Patrick MJD
September 26, 2021 7:10 pm

He’s a Kiwi, not an Aussie.

Craig from Oz
Reply to  Patrick MJD
September 26, 2021 8:51 pm

Tamworth.

Just cause they have sheep there doesn’t make it part of New Zealand.

Warren
September 27, 2021 12:38 am

Joyce good. Morrison is a con artist. Last election he fervently promised electricity prices would come down. Now we’re paying the highest prices (net of tax) in the First World in the East of Melbourne. Big manufacturers now paying the Chinese Communist Gov controlled AusNet millions on tariffs while Chinese manufacterers are receiving genuine reductions in the cost of electricity via new schemes for exporters. Morrison and Andrews are fully in bed with the Chinese. The nuke sub deal is a game run by the US military complex. The Chinese are no threat outside their long standing claims. We’re increasingly controlled by military and green interests aligned with financial institutions.

Lewis Buckingham
Reply to  Warren
September 27, 2021 2:29 am

‘ The Chinese are no threat outside their long standing claims’
Such as unifying Taiwan by force when necessary.

Robert Hanson
Reply to  Lewis Buckingham
September 27, 2021 9:39 am

well, designating the South China sea as Chinese property could become a problem as well. And what makes anyone think that if China gets all it claims, that they will stop there? Hitler initially claimed to only want the Sudetenland.

Reply to  Warren
September 27, 2021 9:58 am

You have, of course, seen the “nine dash” map of the South China Sea? So they are only a treat to Vietnam, Malaysia, Indonesia, Brunei, and the Philippines. That makes a demand on the Sudetenland and Gdańsk seem moderate.

RickWill
September 27, 2021 12:52 am

It is absurd that any leader in Australia, political or business, does not fully support the illusion of Random Energy (RE).

Australia can ride on the back of this magnificent waste of resources for a long, long time. It has already underpinned the greatest resource boom in Australia’s history as China works hard to convert Australian resources to monuments of economic suicide that the rest of the world are willing to trade real wealth for. If it keeps going, most Australians can just sit back as we have done for the last two years and enjoy the support of the rest of the developed world. It is nothing short of magnificent:
https://tradingeconomics.com/australia/current-account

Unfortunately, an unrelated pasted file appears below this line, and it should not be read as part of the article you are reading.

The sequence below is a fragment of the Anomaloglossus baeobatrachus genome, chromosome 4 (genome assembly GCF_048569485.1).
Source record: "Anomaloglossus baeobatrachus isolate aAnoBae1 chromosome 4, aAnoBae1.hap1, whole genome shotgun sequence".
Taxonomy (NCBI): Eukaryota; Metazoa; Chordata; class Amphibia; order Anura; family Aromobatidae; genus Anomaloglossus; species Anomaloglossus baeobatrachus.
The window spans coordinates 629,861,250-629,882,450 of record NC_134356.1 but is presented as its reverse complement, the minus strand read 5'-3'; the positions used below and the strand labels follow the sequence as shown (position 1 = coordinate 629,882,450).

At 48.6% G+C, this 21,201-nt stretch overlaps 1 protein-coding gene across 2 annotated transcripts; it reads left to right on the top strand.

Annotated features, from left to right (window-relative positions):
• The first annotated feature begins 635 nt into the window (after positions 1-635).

Barnaby needs to get on board this fabulous gravy train. Let the POMS and their EU brothers freeze and starve as they join an economic suicide pact.

Geoff Sherrington
September 27, 2021 1:41 am

Barnaby,
If you read this, there is a helpful suggestion.
I sent a copy to the PM today.
Geoff S
…………………..
12 PERTINENT QUESTIONS TO SHOW OUR SCIENTIFIC IGNORANCE OF THE HYPOTHESIS OF ‘CLIMATE CHANGE’, THE SO-CALLED ‘EXISTENTIAL THREAT’.
Assume that there has been a warming of about 1⁰C in the customary global near-surface air temperature, GAST, over part or all of the last century.
There have been many assertions that this warming has produced or will produce changes so threatening that they must be avoided in the future, even at very high economic and social cost.
Such assertions are more credible when a mathematical relation between GAST and the alleged change is established. Here are some relationships to ponder, for the last century or for a shorter time with data available.

For a 1⁰C change in global temperature (GAST) –
1.     By how many millimetres does the sea level surface height change?
2.     By how many ppm does atmospheric CO₂ change?
3.     By how many tonnes does the weight of terrestrial vegetation, like forests, change?
4.     By how much does the pH of the oceans change?
5.     By how many square km does the average area of cloud cover change?
6.     What change is there to the global accumulated cyclone index, ACE?
7.     What is the net change to the global abundance of –
a.     Birds
b.     Land animals
c.     Marine algae
8.     By how many Watt per square metre does the Top of Atmosphere (TOA) radiation balance change?
9.     By how many tonnes does the weight of ice change –
a.     Over land
b.     Floating on sea
c.     Grounded over sea
10. By how much does total precipitable rainfall TPW change?
11. By what number does the number of large bush fires change?
12. By how many tonnes do yields of major food crops change, expressed as tonnes available per person per year, for –
a.     Rice
b.     Wheat
c.     Beans
d.     Barley
e.     Maize

Ed Hanley
Reply to  Geoff Sherrington
September 27, 2021 3:25 am

I appreciate and applaud your appeal to common sense and (*gasp*) science. However, like that character from Harry Potter, “he who shall not be named,” because of overwhelming primal fear, those are “questions that shall not be asked,” for the same reason. Anyone who answers them honestly would find themselves cancelled – metaphorically or literally.

fretslider
September 27, 2021 4:19 am

I think it’s going to take some real hardship this winter to stand any chance of the message getting through to the complete numpties in Parliament.

[Affordable] Energy is the one thing – where life can depend on it – where the precautionary principle, ie having adequate power – does not apply.

Sara
September 27, 2021 6:46 am

Now I”m completely confused.

We’re going to have go go on using fossilized fuel-stuffs to cook and stay warm and the whole Greenbeaner shtick is failing (slowly, but surely), and a politician in another country wants to keep using fossil fuels….

I can’t keep up with this stuff any more, but I did wonder how long it might be until some political person stuck his oar into this and said “Nonsense. We NEED that stuff.”

Olen
September 27, 2021 7:06 am

He takes the time to go out and find out what people want and it looks like many people are not keen on green. There is an example here that the Washington DC crowd should follow instead of cutting the people out of the process.

%d bloggers like this: